Palace urged to build ponds vs floods
MANILA, Philippines – Spending only P1,000 for labor, he dug a pond in front of his house. He knew this 10-square meter hole – with fish and lilies to keep mosquitoes away – can collect excess rainwater and prevent flooding within its vicinity.
A Ramon Magsaysay awardee, top environmental lawyer Antonio Oposa Jr said rainwater ponds like this can solve flooding problems in the Philippines. In a Thought Leaders piece for Rappler, Oposa urged the government to “find vacant spaces, especially in low-lying areas, and excavate the land and turn it into ponds, water reservoirs, and lakes so that excess waters will have a place to go.”
Oposa distills the common reasons for flooding in one sentence: “Excess waters have nowhere to go.”
“Every problem contains within itself the seed of its own solution. The solution to flooding is really very simple: Give the excess waters a place to go. That is the function of wetlands, ponds, and lakes,” he said in the piece published Saturday, August 11.
The problem, he said, is that the government has been selling land for commercial development.
“Do we really need all these malls and commercial 'development'? How much do we spend for 'relief' efforts, how much is the damage and the cost of the lives that result from every flooding episode? Can we not set aside even a portion of those areas to catch excess rainwaters, and turn some of it into open spaces for parks and possible evacuation centers?” Oposa wrote.
“Mr Gobyerno, hanggang pera-pera na lang ba talaga ito?” he said. (Mr Government, is this all about the money?)
A Newsbreak report made the same observation in 2002, noting that almost a 5th of Metro Manila's 63,000-hectare land area is naturally flood-prone. Urban development “has covered practically every part of the city in impermeable asphalt and cement, making it difficult for rainwater to seep through soil,” explained the writer, Gemma Bagayaua-Mendoza, in a Thought Leaders piece for Rappler.
“Have you ever wondered why the campus of the University of Santo Tomas often gets flooded? That's because the Dominican fathers built the university on top of what used to be the Estero de Alix in Sampaloc, Manila,” Mendoza said.
Laws in place
Oposa, however, said he sees a “little ray of hope.” He noted the existence of laws like Republic Act 6716, or the Rainwater Collector Law, which was signed in 1989. The environmental lawyer said the law ordered the construction of 100,000 rainwater collectors in each barangay until 1991 – a function that was eventually devolved to local governments under the Local Government Code.
“Of course, like many of the laws in this country, it lies atrophied in the sickbed of non-compliance,” he said.
Thus, in an unprecedented move in 2010, Oposa and other citizens petitioned the Supreme Court to compel the Office of the President, the Department of Interior and Local Government, the Department of Public Works and Highways, and local government units to implement the Rainwater Collector Law.
It was the first case to invoke the Writ of Kalikasan, then a new legal remedy “on behalf of persons whose constitutional right to a balanced and healthful ecology is violated,” among other things.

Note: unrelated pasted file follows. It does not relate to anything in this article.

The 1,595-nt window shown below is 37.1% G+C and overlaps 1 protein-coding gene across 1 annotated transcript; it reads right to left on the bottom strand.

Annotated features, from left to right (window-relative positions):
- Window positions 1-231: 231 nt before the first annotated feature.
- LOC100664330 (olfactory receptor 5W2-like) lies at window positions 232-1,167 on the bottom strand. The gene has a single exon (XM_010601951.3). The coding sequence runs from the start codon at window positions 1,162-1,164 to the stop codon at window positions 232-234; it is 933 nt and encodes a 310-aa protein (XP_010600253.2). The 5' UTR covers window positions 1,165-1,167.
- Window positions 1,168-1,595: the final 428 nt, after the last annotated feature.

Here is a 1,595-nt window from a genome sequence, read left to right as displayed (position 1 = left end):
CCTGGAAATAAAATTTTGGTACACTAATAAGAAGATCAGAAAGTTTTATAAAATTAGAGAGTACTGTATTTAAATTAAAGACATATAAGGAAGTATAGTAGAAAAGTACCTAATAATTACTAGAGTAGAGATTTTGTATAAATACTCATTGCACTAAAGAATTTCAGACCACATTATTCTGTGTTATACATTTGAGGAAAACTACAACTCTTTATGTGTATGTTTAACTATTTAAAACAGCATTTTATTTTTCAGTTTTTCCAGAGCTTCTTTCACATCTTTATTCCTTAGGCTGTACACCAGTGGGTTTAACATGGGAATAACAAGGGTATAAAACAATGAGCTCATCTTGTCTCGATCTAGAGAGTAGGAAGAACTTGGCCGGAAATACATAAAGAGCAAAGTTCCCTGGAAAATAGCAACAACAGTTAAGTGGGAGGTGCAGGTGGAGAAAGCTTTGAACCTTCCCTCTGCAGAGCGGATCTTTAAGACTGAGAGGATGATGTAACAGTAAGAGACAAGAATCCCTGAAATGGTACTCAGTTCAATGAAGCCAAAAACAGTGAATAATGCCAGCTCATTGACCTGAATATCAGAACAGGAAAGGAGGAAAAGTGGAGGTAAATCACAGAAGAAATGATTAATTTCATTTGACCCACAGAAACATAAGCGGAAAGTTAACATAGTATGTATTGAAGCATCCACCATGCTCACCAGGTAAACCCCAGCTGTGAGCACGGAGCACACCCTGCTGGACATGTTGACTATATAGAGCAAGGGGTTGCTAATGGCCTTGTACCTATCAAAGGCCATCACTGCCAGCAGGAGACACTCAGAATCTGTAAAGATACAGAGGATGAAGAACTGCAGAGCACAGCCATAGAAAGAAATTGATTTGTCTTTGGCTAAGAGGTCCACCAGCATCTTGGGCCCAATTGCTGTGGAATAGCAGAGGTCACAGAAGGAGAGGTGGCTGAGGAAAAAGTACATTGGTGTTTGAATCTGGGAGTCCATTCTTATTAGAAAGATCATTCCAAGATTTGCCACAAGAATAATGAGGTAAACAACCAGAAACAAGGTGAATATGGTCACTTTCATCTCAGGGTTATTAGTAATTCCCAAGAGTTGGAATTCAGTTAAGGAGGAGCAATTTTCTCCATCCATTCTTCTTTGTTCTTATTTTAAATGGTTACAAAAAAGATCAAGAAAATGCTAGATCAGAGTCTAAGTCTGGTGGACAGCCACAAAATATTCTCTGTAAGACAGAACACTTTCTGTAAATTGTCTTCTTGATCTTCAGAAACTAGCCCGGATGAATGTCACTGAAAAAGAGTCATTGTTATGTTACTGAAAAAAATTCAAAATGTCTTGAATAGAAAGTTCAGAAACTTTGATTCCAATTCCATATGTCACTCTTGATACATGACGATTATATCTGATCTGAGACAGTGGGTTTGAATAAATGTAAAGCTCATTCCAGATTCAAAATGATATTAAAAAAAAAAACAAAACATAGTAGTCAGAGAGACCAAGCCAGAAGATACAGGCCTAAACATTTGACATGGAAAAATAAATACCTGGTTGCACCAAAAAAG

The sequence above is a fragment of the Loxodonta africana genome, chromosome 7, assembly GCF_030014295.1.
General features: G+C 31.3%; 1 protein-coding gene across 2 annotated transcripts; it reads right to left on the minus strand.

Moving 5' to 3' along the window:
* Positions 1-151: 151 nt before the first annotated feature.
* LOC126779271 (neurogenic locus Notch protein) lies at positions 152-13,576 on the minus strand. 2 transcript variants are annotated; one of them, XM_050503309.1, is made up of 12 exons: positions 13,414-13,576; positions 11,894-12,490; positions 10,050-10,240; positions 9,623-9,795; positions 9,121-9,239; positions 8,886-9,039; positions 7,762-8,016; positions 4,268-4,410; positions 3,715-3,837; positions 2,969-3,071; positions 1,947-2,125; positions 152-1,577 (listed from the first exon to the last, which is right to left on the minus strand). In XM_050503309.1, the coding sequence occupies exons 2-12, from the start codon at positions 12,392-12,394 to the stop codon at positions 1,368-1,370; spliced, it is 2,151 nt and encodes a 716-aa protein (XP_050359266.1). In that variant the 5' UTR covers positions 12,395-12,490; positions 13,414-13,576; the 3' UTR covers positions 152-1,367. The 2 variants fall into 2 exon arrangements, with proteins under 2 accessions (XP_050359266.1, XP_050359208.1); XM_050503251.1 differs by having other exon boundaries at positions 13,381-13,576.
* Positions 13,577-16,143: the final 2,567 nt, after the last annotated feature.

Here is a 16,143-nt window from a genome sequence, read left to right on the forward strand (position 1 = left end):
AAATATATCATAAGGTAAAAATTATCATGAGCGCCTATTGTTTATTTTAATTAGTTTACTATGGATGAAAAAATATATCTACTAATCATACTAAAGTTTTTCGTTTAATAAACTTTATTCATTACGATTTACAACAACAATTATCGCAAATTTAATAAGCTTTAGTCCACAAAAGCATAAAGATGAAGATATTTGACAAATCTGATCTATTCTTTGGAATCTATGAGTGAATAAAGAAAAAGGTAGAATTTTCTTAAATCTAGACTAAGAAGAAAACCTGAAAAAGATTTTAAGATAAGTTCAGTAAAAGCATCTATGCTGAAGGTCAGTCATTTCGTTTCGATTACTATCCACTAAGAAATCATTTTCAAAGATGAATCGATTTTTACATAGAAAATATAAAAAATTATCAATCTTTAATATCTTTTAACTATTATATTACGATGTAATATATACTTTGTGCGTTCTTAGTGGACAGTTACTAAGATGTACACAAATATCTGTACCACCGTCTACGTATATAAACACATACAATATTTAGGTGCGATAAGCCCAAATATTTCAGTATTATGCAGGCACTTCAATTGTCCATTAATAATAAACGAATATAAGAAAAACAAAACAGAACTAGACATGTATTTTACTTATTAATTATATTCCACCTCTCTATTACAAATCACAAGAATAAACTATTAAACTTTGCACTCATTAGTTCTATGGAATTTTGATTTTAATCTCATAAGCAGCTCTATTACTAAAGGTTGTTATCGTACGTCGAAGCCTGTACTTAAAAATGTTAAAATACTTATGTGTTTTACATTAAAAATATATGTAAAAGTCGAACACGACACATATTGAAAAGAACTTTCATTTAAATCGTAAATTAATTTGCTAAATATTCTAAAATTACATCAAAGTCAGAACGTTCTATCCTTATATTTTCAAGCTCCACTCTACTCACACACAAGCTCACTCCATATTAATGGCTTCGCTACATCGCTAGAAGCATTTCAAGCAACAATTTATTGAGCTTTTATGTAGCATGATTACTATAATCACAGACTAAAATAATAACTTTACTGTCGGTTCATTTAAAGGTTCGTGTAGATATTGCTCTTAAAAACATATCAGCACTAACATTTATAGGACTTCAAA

Oposa said the DILG and the DPWH, as a result, entered into a memorandum of agreement to implement the law. This has been submitted to the SC for approval, he added.
Political will needed
Like Oposa, various government agencies see the importance of rainwater collection systems.
In February this year, DILG Secretary Jesse Robredo urged local executives to construct rainwater collectors in line with their development or climate action plans. “These will be useful both during the wet and dry seasons, since they would not only lessen the impact of floods on our people, but would also serve as our additional water resource during summer,” Robredo said.
At around the same time, DPWH Secretary Rogelio Singson also ordered his agency's field offices to construct rainwater collection systems in public schools, allocating P39.6-M for 547 of these in 2012. His main concern was water supply during the dry season.
“We plan to double the number of schools with these facilities this year to address the lack of water supply in state-run institutions amid the forecast of Pagasa that La Niña is expected to extend up to the first quarter,” Singson said.
But seeing the law's importance is one thing, fully implementing it is another. Oposa said President Benigno Aquino III himself needs to step in, especially with a “full-blown crisis in our midst.”
He said Aquino's Cabinet, after all, is composed of “the right people in the right places at the right time.”
He cited DPWH's Singson, “who, in his private sector days with a water company, was responsible for putting up a huge rainwater collector in the Fort (Taguig).” He said this rainwater collector, which is supposedly the size of a 7-storey building, has prevented flooding in the area.
He also mentioned, among other government officials, DILG's Robredo. A former mayor of typhoon-prone Nagay City, Robredo “understands only too well the meaning of resilience and adaptation.”
“Every crisis is an opportunity,” Oposa explained. “All it needs is guidance and the go-signal from our leader. With a fast-track action plan, we can minimize flooding by the rainy season of 2013, and altogether eliminate it by 2015.” – Rappler.com